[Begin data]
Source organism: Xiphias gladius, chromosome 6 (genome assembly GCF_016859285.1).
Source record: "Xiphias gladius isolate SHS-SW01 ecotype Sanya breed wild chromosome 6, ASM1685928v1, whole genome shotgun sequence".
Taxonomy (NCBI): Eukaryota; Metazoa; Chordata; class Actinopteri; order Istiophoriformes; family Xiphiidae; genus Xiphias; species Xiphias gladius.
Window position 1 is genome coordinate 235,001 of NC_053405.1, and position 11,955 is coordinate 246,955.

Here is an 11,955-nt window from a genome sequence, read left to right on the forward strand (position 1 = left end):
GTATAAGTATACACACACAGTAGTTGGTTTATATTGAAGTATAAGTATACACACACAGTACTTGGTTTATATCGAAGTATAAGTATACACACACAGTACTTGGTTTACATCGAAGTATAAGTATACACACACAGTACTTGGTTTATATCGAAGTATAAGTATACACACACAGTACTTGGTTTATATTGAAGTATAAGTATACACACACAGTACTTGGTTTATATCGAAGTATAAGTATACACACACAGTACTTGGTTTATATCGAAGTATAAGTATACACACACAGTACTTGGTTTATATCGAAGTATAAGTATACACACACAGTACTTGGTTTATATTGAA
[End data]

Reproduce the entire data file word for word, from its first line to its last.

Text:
Source organism: Xiphias gladius, chromosome 6 (genome assembly GCF_016859285.1).
Source record: "Xiphias gladius isolate SHS-SW01 ecotype Sanya breed wild chromosome 6, ASM1685928v1, whole genome shotgun sequence".
Taxonomy (NCBI): Eukaryota; Metazoa; Chordata; class Actinopteri; order Istiophoriformes; family Xiphiidae; genus Xiphias; species Xiphias gladius.
Window position 1 is genome coordinate 235,001 of NC_053405.1, and position 11,955 is coordinate 246,955.

Here is an 11,955-nt window from a genome sequence, read left to right on the forward strand (position 1 = left end):
GTATAAGTATACACACACAGTAGTTGGTTTATATTGAAGTATAAGTATACACACACAGTACTTGGTTTATATCGAAGTATAAGTATACACACACAGTACTTGGTTTACATCGAAGTATAAGTATACACACACAGTACTTGGTTTATATCGAAGTATAAGTATACACACACAGTACTTGGTTTATATTGAAGTATAAGTATACACACACAGTACTTGGTTTATATCGAAGTATAAGTATACACACACAGTACTTGGTTTATATCGAAGTATAAGTATACACACACAGTACTTGGTTTATATCGAAGTATAAGTATACACACACAGTACTTGGTTTATATTGAA